Share Name Share Symbol Market Type Share ISIN Share Description
Soco International LSE:SIA London Ordinary Share GB00B572ZV91 ORD 5P
  Price Change % Change Share Price Bid Price Offer Price High Price Low Price Open Price Shares Traded Last Trade
  +2.00p +1.53% 132.50p 131.75p 132.25p 133.25p 126.00p 126.00p 140,694 16:35:16
Industry Sector Turnover (m) Profit (m) EPS - Basic PE Ratio Market Cap (m)
Oil & Gas Producers 125.2 4.6 -4.5 - 439.84

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Date Time Title Posts
25/5/201720:04SOCO - The Endgame19,456
13/6/201616:23SOCO INTERNATIONAL - Stifled Development150
17/3/201123:19Libya news23
17/3/201123:16Vietnam Is Important But so is Libya25
06/8/201012:46Why the 75% fall ??11

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Soco (SIA) Most Recent Trades

Trade Time Trade Price Trade Size Trade Value Trade Type
2017-05-26 15:35:16132.5013,70518,159.13UT
2017-05-26 15:29:46131.755673.78AT
2017-05-26 15:29:42131.75911.86AT
2017-05-26 15:27:52131.75284374.17AT
2017-05-26 15:27:52131.75716943.33AT
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Soco (SIA) Top Chat Posts

Soco Daily Update: Soco International is listed in the Oil & Gas Producers sector of the London Stock Exchange with ticker SIA. The last closing price for Soco was 130.50p.
Soco International has a 4 week average price of 126p and a 12 week average price of 123.25p.
The 1 year high share price is 168p while the 1 year low share price is currently 115p.
There are currently 331,954,643 shares in issue and the average daily traded volume is 218,553 shares. The market capitalisation of Soco International is £439,839,901.98.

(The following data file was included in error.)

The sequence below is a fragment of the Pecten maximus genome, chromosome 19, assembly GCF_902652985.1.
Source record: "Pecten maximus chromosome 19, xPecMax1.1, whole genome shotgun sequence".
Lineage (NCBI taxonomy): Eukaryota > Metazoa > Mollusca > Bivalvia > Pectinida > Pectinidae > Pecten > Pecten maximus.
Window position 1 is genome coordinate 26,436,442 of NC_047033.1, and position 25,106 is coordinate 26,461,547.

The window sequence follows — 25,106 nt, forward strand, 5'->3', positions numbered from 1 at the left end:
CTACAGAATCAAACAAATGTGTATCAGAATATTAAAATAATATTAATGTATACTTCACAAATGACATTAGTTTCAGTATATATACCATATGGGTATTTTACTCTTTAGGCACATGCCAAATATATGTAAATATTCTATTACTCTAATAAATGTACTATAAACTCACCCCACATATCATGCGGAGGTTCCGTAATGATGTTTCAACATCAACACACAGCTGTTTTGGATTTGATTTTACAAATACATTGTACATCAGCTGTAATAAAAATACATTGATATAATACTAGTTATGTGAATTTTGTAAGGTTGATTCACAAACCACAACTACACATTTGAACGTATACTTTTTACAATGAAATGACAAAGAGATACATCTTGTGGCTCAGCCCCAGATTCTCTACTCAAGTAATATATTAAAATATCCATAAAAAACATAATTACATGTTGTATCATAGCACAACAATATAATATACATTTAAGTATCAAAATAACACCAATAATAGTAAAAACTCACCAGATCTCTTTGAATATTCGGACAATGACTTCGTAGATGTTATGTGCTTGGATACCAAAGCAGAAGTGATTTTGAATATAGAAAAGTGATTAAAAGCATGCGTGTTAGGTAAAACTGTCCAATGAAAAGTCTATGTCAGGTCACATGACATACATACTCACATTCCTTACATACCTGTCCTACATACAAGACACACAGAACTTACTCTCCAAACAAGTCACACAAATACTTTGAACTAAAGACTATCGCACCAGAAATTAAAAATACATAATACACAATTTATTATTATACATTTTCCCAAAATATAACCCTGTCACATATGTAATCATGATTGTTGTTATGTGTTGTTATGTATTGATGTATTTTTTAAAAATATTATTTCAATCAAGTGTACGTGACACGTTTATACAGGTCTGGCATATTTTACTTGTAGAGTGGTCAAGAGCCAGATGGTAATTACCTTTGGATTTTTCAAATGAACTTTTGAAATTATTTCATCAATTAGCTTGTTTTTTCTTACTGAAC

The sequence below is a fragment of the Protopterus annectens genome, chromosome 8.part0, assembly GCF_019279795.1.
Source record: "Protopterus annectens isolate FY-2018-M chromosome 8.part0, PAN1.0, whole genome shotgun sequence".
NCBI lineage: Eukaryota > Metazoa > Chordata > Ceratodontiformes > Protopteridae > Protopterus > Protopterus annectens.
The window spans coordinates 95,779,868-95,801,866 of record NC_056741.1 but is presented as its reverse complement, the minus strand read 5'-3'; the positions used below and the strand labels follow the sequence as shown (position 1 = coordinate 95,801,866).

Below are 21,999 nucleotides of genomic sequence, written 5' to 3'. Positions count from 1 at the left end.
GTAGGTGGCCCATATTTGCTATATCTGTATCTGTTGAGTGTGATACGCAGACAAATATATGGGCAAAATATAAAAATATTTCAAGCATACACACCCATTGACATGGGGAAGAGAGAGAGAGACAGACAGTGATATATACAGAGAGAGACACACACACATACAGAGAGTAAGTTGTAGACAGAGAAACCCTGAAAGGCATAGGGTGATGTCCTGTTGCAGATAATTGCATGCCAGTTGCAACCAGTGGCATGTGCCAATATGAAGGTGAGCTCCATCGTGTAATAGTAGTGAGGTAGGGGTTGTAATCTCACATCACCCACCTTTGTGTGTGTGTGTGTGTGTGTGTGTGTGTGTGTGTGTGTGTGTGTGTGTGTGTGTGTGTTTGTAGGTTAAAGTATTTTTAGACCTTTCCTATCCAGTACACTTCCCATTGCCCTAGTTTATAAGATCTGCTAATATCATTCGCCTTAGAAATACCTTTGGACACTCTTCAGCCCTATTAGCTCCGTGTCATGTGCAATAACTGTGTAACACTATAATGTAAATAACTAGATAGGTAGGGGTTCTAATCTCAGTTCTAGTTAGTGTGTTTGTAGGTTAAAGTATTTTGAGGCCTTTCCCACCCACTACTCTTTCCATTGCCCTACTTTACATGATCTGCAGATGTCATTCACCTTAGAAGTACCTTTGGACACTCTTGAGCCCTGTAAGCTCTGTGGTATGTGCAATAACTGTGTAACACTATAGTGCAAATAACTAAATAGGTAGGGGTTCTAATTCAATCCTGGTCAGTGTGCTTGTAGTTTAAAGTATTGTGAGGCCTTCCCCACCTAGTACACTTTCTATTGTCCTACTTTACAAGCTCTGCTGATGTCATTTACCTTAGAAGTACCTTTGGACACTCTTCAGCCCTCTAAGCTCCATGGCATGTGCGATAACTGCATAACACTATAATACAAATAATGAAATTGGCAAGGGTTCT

ed 123: Hi Gengulphus. Just to explain my response .... I was intrigued by the wave of selling late yesterday. Looking at the LSE print, the tipping point for the price was about 2:40pm (the last trade at or above 139p). At that time only about 85k shares had been traded over about six and a half hours. Then over the next two hours another 350k were traded and the price went down about 9p at worst, closing about 8p down. Everyone following the stock would have wondered, why? Possibly a negative event, not yet rns'd? Possibly a short-selling attack? Any other reason? I would expect everyone here to understand the normal price drop on going ex-dividend and the possibility of switching a potential income into a capital event by selling cum-dividend. The question really was, does anyone out there know of a negative event (unplanned shutdown of TGT, for example). If not, and if no other explanation, then it begins to look like someone simply wanting to offload a good volume of shares. As I saw it, it was never a question about taxation detail. Your taxation detail would help someone new to stock market investing but didn't provide an answer as to why there should suddenly be a strong bout of selling Soco shares for the final two hours of a session. Looking at today's trading too, I am coming to the conclusion that someone thought, in the last two hours before the stock went ex-5p dividend, there would be enough buying support to get a worthwhile volume of sells away. Soco is now ex-dividend and there is no(?) expectation of good news (possibly save for a response to an OPEC decision?). Expected earnings for this year are only 1p per share, possibly rising to 8p per share for year end 31/12/18. P/E ratio of 52 current year, falling to 18 next year for a mature business looks expensive. Unless the directors accept a bid (but unlikely? - more likely they spend on some acquisition or other?), there is little risk of the share price moving up by much. I think this is probably it, a planned use of the ex-dividend event to offload a useful volume of shares. Btw, I've given your taxation answer an uptick. :-)